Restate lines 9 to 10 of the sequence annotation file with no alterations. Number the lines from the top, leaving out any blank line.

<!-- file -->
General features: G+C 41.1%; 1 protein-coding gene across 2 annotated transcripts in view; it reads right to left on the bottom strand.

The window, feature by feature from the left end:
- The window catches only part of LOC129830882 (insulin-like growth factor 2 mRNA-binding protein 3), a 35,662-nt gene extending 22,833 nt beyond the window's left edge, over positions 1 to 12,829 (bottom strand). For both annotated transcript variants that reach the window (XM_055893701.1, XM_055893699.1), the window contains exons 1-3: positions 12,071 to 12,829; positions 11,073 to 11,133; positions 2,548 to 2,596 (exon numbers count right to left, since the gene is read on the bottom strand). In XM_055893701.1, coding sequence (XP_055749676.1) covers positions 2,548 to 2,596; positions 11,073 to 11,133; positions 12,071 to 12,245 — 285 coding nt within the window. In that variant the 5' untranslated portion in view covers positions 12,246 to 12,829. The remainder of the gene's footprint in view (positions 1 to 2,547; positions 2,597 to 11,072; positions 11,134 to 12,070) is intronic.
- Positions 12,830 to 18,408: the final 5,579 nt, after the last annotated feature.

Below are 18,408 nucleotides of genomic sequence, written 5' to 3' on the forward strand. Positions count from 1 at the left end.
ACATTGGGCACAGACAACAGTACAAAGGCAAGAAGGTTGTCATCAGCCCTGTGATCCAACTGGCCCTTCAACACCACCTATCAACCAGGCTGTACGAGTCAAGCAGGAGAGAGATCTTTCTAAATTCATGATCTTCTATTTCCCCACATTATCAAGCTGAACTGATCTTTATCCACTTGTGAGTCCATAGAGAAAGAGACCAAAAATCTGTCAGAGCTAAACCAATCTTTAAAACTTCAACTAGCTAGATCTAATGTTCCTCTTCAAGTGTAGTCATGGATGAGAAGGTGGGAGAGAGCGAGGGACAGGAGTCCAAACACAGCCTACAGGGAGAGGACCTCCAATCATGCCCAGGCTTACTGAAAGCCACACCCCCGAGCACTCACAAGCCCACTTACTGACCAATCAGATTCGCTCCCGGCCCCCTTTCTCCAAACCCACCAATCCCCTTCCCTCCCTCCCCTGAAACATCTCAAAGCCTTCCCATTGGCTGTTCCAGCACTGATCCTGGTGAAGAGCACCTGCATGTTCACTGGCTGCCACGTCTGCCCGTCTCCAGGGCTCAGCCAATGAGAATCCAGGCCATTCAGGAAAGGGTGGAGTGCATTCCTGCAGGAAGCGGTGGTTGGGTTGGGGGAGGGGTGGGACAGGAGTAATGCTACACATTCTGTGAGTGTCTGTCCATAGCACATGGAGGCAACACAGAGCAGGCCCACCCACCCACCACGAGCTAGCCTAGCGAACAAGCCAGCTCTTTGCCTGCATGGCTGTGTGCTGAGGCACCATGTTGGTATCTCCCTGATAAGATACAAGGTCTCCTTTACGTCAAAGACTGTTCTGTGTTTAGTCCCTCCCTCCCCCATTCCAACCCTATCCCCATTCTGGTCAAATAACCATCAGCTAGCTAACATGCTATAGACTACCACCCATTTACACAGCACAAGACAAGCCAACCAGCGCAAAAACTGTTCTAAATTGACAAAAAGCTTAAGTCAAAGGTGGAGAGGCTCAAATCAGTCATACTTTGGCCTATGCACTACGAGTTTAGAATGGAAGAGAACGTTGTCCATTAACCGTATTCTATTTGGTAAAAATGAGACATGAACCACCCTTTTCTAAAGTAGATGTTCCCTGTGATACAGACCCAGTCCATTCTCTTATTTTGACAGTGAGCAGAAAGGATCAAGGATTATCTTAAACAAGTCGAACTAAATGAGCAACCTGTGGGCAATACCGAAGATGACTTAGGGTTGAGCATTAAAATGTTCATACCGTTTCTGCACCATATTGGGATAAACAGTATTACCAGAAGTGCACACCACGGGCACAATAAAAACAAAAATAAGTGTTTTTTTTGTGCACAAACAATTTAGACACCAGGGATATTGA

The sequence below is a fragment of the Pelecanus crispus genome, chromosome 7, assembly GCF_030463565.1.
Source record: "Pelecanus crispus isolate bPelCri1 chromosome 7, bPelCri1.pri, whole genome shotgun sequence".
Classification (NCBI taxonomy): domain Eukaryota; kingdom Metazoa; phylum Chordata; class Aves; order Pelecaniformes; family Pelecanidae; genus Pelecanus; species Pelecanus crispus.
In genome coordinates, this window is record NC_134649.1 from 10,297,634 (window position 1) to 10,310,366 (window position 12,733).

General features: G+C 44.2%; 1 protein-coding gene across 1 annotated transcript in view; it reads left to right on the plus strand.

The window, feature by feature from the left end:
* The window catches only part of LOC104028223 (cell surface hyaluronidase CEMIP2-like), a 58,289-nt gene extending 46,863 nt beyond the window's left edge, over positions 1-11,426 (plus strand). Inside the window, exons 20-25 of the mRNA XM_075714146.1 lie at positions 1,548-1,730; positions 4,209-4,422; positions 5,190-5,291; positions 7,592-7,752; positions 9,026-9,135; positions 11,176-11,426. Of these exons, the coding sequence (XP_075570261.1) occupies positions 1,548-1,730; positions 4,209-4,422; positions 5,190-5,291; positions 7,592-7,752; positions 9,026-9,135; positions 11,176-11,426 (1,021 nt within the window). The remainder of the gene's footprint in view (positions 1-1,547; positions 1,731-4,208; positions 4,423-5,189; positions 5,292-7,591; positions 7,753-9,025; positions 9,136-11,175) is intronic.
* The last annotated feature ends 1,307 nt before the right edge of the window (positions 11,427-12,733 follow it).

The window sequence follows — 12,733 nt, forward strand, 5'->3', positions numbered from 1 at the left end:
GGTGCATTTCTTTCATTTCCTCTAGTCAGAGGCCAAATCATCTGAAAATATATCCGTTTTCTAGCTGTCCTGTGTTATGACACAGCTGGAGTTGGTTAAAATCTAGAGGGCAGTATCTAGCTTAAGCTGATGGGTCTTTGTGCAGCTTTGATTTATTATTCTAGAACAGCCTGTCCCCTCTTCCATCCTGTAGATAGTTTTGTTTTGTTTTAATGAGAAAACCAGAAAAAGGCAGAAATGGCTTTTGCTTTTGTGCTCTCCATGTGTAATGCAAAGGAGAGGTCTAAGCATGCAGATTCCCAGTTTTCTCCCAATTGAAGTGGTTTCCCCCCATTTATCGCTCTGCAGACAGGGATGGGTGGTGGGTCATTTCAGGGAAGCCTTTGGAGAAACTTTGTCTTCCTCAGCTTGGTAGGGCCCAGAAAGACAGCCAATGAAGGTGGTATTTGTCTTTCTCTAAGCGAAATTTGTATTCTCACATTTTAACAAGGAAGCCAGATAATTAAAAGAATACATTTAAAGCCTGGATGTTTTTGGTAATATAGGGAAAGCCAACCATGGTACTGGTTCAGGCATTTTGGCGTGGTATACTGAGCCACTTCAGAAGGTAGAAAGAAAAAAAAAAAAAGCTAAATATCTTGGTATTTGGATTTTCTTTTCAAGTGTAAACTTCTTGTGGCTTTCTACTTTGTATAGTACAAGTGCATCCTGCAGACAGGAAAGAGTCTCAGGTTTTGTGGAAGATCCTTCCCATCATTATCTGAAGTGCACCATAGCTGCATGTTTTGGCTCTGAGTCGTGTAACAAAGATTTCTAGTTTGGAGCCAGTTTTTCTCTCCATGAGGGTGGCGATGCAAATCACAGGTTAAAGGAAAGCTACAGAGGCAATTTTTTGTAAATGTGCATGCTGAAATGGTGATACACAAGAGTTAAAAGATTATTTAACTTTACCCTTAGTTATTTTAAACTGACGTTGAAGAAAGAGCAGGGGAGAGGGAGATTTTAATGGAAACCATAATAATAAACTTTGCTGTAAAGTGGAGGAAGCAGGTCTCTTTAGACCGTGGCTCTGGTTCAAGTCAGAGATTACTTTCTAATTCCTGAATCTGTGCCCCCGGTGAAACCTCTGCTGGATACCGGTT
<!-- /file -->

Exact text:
Classification (NCBI taxonomy): domain Eukaryota; kingdom Metazoa; phylum Chordata; class Aves; order Pelecaniformes; family Pelecanidae; genus Pelecanus; species Pelecanus crispus.
In genome coordinates, this window is record NC_134649.1 from 10,297,634 (window position 1) to 10,310,366 (window position 12,733).